Subtlety the name of the game with BMW’s ultimate small sports saloon
Plus ca change? In parts, says Frederic Manby.
EVEN BMW will admit that the mid-life revamp of its uber successful 3-series changes very little on the exterior of the car: to whit, subtle attention to the front and rear lights and lower sections of the bumpers.
Oh, and the bonnet is a nudge longer. Oh, and there are a few changes to the 320d and 325d diesels with power and economy increased, and emissions decreased. The 335i single turbo petrol engine achieves the same improvements.
The changes apply to the convertible, coupé, estate and saloon – with the latter taking most sales. All now have Dakota leather, usually taken as an option, and which on its own cancels out the £900-£1,000 price hikes. The M3 versions are not forgotten, with stop-start ignition on both the manual and DSG automatic, plus a new option of a competition kit which lowers the M3 and revises the electronic damping and stability systems.
Subtle, indeed, taking the latest version of the ultimate small sports saloon towards the next major revision, whenever that will be. It is the class leader, despite some excellent challengers in the A4, C-class and, to be tried, the latest Volvo S60. BMW has been concentrating on fuel efficiency so hard that the competition is trailing. Since 2005, it has got the 3-series average consumption down by 28 per cent. Such things matter for all sorts of reasons and, in particular, for the British company car driver who pays, quite rightly, through the nose for high CO2 emissions.
There is, then, a new best friend for the company man and woman, a 3-series which has been selling out since its launch here last month. BMW GB argued hard for this model, and takes 60 per cent of the production from the factory in Regensburg.
It is not the fastest 3-series by a long way, though it is capable of 0-62mph in eight seconds, thanks to a 163ps engine. Its name is the 320d ED, the ED standing for efficient dynamics. This ED technik is so efficient that the official average for the saloon is 68.9 miles a gallon and its carbon dioxide emissions are just, only, a mere 109g/km. This is staggering, low, almost hard to believe.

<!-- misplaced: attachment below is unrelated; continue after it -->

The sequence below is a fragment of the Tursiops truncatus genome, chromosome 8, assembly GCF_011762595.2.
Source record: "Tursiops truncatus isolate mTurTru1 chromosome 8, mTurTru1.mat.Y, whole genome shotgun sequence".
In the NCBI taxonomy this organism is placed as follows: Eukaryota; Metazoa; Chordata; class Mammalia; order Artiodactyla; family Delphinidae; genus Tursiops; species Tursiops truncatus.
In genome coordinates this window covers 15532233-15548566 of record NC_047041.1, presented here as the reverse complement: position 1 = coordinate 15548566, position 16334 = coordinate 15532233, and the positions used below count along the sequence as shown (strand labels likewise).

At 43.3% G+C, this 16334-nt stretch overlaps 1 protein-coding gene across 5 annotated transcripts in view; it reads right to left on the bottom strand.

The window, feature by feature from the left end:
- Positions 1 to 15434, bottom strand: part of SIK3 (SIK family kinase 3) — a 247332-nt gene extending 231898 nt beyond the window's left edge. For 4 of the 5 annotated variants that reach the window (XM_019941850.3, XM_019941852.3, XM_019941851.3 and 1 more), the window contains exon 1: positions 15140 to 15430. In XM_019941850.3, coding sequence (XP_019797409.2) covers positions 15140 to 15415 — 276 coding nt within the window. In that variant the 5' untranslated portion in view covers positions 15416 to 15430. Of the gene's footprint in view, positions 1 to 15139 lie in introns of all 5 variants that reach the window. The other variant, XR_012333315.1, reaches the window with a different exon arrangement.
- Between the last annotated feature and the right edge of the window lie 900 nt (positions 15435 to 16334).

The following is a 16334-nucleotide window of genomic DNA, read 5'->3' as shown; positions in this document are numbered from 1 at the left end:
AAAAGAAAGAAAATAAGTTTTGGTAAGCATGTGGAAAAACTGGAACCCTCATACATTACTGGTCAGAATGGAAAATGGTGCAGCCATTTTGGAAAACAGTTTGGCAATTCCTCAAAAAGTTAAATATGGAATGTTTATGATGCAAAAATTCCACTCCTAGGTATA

In perspective, then, it is much faster and powerful than any of the handful of small economy cars that get near or under 109g/km. It is greener than eco versions of Focus, Astra, Golf etc. It leaves its peers from Germany trailing.
Running a 320d ED means lower daily costs for everyone, no road tax at all this year and just £20 next year, and for the large percentage of business and corporate users huge gains in personal tax and write-down values, which I do not understand. The write-down on this one is 100 per cent in the first year. The benefit in kind tax is 13 per cent, which is 5pc lower than its nearest rival.
It is truly a “wow, want one” factor for the target customer. It is based on the SE model and costs £27,245. The bald power and acceleration figures show it is no slouch, but what is it like to drive? Has it, as BMW claims, escaped the low-revs noise and vibration that are familiar with high-geared economy diesel models?
The answer is “not quite”. There is still a harshness when picking up speed from low engine revs, despite the high torque. The case for the defence could be that these were brand new cars and may improve with some miles. Also, the driver may not care when, as I did, seeing a 50-plus mpg reading on the trip computer in “everyday” motoring exploring its acceleration and not driving in an economical way, during a morning drive last week on the press event.
There is a fuller explanation of how ED works in the fact box but essentially it moves on from existing ED methods, evolving as fast as the engineers come up with new methods. It is also 21ps down on the regular 320d. (I give German ps values here instead of British brake horse power to avoid fractions, in this case 20.7bhp. To do your own, divide ps by 1.014 to get bhp.)
The 3-series per se remains a fine statement of how a mid-size car can be. It has rear-wheel drive (also used by Mercedes and Lexus), very pleasing body shapes, and recent buyers of the “old” model will not feel they have missed out on looks. It is large enough for four adults yet small enough to park easily.
I’d rather have a 5-series but I have always felt that way about the larger model, one of my handful of nearultimate cars.
MAKING A STATEMENT: BMW’s 3-series.